April 22, 2024, 03:00:29 AM
Forum Rules: Read This Before Posting


Topic: Why is Copper Red? and Caesium golden?  (Read 15844 times)

0 Members and 1 Guest are viewing this topic.

kkjc2

  • Guest
Why is Copper Red? and Caesium golden?
« on: November 17, 2005, 02:34:41 PM »
Hi.
I am just wondering about the theoretical basis of the red colour of copper metal.

I have learnt that the yellow colour of gold (Au) is due to significant relativistic effect and resulting in contracted 5d and 6s shells and the transition from 6s --> 5d now falls within the visible region. (pls correct me if I am wrong or inaccurate)

This only affects heavy elements, so copper cannot be red due to this same reason.
Does it have a transition that absorb blue/green region? which one?

Also, it is interesting that caesium metal (Cs) appears as a golden coloured metal, does anyone know whether this golden colour is due to a very minor oxidation of the metal or whether there is a physical basis for this colour?

Very interested to learn more, Many thanks for any replies.

Offline Juan R.

  • Chemist
  • Full Member
  • *
  • Posts: 148
  • Mole Snacks: +24/-3
  • Gender: Male
    • The Center for CANONICAL |SCIENCE)
Re:Why is Copper Red? and Caesium golden?
« Reply #1 on: November 26, 2005, 08:59:14 AM »
Hi.
I am just wondering about the theoretical basis of the red colour of copper metal.

I have learnt that the yellow colour of gold (Au) is due to significant relativistic effect and resulting in contracted 5d and 6s shells and the transition from 6s --> 5d now falls within the visible region. (pls correct me if I am wrong or inaccurate)

This only affects heavy elements, so copper cannot be red due to this same reason.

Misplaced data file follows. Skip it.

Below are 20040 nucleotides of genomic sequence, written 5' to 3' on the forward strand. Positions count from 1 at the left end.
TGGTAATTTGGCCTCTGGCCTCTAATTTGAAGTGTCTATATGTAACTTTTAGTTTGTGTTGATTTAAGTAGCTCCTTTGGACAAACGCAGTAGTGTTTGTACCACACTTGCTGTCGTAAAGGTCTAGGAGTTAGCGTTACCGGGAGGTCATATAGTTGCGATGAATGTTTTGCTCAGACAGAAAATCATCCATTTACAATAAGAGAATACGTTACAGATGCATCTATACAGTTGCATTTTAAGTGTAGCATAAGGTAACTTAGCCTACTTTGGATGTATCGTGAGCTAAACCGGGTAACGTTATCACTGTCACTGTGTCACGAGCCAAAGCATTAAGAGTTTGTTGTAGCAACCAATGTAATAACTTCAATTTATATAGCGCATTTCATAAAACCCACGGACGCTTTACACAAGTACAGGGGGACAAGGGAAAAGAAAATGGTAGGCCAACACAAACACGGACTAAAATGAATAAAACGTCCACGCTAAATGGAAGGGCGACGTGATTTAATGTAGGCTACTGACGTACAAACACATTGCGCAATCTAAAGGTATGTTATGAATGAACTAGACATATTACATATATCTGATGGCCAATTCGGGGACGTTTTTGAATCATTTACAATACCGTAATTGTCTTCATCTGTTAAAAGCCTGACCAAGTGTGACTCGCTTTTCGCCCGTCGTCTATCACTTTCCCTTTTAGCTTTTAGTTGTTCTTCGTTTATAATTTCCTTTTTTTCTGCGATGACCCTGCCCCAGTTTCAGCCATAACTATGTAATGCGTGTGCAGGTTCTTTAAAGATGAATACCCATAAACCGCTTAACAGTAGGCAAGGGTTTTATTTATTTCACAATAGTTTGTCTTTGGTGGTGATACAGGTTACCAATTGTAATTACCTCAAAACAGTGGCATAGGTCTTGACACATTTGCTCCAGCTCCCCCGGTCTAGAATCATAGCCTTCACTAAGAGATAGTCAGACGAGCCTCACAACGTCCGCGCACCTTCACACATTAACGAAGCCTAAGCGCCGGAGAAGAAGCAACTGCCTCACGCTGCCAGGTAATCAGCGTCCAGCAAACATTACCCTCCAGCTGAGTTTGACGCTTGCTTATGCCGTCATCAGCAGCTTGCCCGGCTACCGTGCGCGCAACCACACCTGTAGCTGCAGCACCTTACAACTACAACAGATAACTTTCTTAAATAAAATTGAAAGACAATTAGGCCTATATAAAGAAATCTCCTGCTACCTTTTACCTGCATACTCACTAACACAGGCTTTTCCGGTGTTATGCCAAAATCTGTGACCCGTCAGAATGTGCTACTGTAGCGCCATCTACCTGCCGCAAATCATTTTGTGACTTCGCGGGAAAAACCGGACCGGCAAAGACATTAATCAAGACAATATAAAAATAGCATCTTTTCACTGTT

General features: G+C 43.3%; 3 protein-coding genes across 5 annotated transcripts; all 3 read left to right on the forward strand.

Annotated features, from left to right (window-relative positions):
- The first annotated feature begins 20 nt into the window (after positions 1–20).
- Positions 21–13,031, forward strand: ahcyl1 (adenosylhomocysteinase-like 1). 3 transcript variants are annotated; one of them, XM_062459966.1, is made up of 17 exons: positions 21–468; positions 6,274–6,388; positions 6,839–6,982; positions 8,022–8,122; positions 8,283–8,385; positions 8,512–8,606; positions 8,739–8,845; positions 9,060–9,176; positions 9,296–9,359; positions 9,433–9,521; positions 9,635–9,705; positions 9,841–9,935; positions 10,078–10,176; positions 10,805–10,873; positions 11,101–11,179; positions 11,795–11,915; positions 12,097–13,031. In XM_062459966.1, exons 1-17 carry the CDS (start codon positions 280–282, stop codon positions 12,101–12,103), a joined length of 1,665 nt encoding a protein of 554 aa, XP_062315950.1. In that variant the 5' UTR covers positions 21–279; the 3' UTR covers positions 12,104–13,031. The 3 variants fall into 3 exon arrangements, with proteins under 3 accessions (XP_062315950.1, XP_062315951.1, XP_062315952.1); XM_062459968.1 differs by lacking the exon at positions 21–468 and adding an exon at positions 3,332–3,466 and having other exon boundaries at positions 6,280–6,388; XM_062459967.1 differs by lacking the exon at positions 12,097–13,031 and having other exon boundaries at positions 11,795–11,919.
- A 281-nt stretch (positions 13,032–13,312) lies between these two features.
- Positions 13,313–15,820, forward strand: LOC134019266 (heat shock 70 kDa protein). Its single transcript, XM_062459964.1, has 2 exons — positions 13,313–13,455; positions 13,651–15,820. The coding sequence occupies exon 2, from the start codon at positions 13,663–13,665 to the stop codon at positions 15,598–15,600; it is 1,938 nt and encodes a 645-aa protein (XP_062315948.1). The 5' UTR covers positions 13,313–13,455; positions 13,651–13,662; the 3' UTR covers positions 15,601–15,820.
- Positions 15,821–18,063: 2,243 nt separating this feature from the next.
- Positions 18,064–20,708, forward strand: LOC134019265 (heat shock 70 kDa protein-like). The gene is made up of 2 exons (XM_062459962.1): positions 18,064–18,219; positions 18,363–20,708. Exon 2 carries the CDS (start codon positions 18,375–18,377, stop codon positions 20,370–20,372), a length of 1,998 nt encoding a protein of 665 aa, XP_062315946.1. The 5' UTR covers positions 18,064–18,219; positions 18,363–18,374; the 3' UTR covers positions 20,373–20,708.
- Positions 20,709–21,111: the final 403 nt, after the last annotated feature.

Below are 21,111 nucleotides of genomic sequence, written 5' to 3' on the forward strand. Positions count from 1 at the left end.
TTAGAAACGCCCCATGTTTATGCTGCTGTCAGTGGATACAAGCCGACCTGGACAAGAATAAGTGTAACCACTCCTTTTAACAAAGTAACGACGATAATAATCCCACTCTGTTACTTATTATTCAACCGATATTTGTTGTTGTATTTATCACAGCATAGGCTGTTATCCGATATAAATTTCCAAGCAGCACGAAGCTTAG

Does it have a transition that absorb blue/green region? which one?

Also, it is interesting that caesium metal (Cs) appears as a golden coloured metal, does anyone know whether this golden colour is due to a very minor oxidation of the metal or whether there is a physical basis for this colour?

Very interested to learn more, Many thanks for any replies.

About gold, yes you are correct, relativistic effects reduce the transition 5d-6s.

However, is not Cu-4s transition already of the order of 2-3 eV? I have not checked this!

I say because i am seeing now that dissociation energies for dimers are approx. (eV)

Cu2: 2

Ag2: 1.65

Au2: 2.3

Relativistics effects for 6s1 increase the energy breaking the nonrelativistic tendency 2 -> 1.6 -> 1.

For trimers, Au3 and Cu3 are still more similar with Ag rather different.

I think that Cu color may be normal and the only Au color is abnormal due to relativistic effects.

I continue searching information  ;)
« Last Edit: November 26, 2005, 09:05:44 AM by Juan R. »
The first canonical scientist.

Offline Juan R.

  • Chemist
  • Full Member
  • *
  • Posts: 148
  • Mole Snacks: +24/-3
  • Gender: Male
    • The Center for CANONICAL |SCIENCE)
Re:Why is Copper Red? and Caesium golden?
« Reply #2 on: November 26, 2005, 09:32:55 AM »
I continue searching information  ;)

I find this graphic



on http://www.minsocam.org/MSA/collectors_corner/arc/color.htm

I think that above explanation of Red color for Cu may be pausible. Cu is Red because its band gap may be on 1.8-2.0 eV. Ag is 3.5 eV and therefore is already colorless and Au would be > 4.0 eV and therefore colorless but due to relativisitc effects on 6s electron, the band gap reduces to 2.4 eV and color is yellow.
« Last Edit: November 26, 2005, 09:41:34 AM by Juan R. »
The first canonical scientist.

kkjc2

  • Guest
Re:Why is Copper Red? and Caesium golden?
« Reply #3 on: December 03, 2005, 05:24:53 PM »
Thank you very much for your time. I agree that your reasoning is very plausible.
Copper is naturally red for the 4s--> 3d transition.


Sponsored Links